May 2013



Cui Tiankai became ambassador of the People’s Republic of China to the United States on April 15, 2013 having previously served as vice minister at the Ministry of Foreign Affairs from 2009 to 2013 and ambassador to Japan from 2007 to 2009.

In addition, he has served various postings in the Ministry of Foreign Affairs, including: assistant minister (2006-07); director-general of the Department of Asian Affairs (2003-06); director-general (2001-03) and deputy director-general (1999-2001) of the Policy Research Office; deputy director-general and spokesman at the Information Department (1996-97); and deputy division director, director and then counselor at the Department of International Organizations and Conferences (1987-96). He was also minister counselor at the Chinese Permanent Mission to the United Nations (1997-99) and an interpreter for the Chinese Service in the Department for General Assembly and Conference Management at the U.N. Secretariat (1981-84).

From 1977 to 1978, Ambassador Cui was a teacher at Shanghai Normal University, where he completed his undergraduate and postgraduate studies. He was also did postgraduate work at Johns Hopkins University in the United States and with a U.N. Interpreter and Translator Training Course at the Beijing Institute of Foreign Languages.

Ambassador Cui is married with one daughter.


Archil Gegeshidze because ambassador of Georgia to the United States on April 15, 2013.

Before coming to Washington, he was a senior fellow at the Georgian Foundation for Strategic and International Studies (GFSIS) for more than a decade, focused largely on research and training in the fields of regional security and cooperation in the South Caucasus and Euro-Atlantic integration. He is the author of numerous publications on Georgia’s foreign and security policies and on regional conflicts. Ambassador Gegeshidze also lectured on globalization and development and provided training in policy analysis for young professionals and future leaders. Before joining GFSIS, Ambassador Gegeshidze spent an academic year at Stanford University as a Fulbright visiting scholar. He also worked for the Georgian government from 1992 to 2000 as assistant to the head of state on national security and chief foreign policy advisor to the president.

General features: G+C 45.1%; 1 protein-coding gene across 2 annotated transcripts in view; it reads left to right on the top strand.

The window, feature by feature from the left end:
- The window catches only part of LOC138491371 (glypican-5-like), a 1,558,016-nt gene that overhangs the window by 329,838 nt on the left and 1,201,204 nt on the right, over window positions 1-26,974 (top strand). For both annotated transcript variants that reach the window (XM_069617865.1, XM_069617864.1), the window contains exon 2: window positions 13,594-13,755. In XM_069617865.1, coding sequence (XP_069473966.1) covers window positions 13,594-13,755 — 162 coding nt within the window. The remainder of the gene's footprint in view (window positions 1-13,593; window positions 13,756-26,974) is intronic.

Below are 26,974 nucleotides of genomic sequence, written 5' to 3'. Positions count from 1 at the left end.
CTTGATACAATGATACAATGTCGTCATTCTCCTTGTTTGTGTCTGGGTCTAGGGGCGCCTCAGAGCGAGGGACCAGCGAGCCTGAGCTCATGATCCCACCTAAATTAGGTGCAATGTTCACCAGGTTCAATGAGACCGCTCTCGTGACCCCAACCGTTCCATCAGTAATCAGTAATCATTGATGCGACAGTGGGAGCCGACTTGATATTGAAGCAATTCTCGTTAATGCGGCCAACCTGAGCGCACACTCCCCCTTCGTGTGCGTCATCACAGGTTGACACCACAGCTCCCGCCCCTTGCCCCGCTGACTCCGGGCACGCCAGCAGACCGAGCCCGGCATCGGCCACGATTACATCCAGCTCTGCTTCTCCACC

Ambassador Gegeshidze holds a Ph.D. in economic and social geography from Tbilisi State University and has achieved the diplomatic rank of ambassador extraordinary and plenipotentiary.

In addition to his native Georgian, he is fluent in English and Russian and proficient in French and some Asian languages. Ambassador Gegeshidze is married and has one teenage daughter.

New Zealand

Anthony Smith assumed the position of deputy chief of mission in January 2013, having previously served as the head of the political team in Washington, D.C. He replaces Jane Coombs, a former New Zealand ambassador to South Korea, who left D.C. in October 2012.


Daniel Hunn will assume the position of deputy chief of mission on Aug. 1, 2013, replacing Guillaume Scheurer, who is scheduled to depart the post on July 31, 2013.